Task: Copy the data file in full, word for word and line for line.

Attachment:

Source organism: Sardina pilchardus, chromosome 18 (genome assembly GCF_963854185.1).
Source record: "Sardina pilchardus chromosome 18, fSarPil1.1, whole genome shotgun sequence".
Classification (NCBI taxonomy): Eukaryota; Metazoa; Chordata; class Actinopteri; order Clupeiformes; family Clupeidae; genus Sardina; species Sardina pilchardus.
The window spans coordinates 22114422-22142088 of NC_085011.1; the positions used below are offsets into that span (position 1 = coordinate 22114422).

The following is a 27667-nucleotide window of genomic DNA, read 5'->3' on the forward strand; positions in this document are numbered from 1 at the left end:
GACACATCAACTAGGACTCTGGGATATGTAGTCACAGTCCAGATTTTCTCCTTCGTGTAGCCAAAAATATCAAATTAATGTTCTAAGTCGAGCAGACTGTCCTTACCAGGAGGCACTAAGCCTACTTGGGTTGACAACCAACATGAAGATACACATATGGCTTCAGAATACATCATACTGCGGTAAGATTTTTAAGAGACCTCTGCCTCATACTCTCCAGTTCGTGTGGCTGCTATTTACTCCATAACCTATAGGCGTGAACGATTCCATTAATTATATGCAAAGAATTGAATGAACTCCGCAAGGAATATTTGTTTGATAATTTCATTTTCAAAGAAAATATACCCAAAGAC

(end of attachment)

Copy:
Source organism: Sardina pilchardus, chromosome 18 (genome assembly GCF_963854185.1).
Source record: "Sardina pilchardus chromosome 18, fSarPil1.1, whole genome shotgun sequence".
Classification (NCBI taxonomy): Eukaryota; Metazoa; Chordata; class Actinopteri; order Clupeiformes; family Clupeidae; genus Sardina; species Sardina pilchardus.
The window spans coordinates 22114422-22142088 of NC_085011.1; the positions used below are offsets into that span (position 1 = coordinate 22114422).

The following is a 27667-nucleotide window of genomic DNA, read 5'->3' on the forward strand; positions in this document are numbered from 1 at the left end:
GACACATCAACTAGGACTCTGGGATATGTAGTCACAGTCCAGATTTTCTCCTTCGTGTAGCCAAAAATATCAAATTAATGTTCTAAGTCGAGCAGACTGTCCTTACCAGGAGGCACTAAGCCTACTTGGGTTGACAACCAACATGAAGATACACATATGGCTTCAGAATACATCATACTGCGGTAAGATTTTTAAGAGACCTCTGCCTCATACTCTCCAGTTCGTGTGGCTGCTATTTACTCCATAACCTATAGGCGTGAACGATTCCATTAATTATATGCAAAGAATTGAATGAACTCCGCAAGGAATATTTGTTTGATAATTTCATTTTCAAAGAAAATATACCCAAAGAC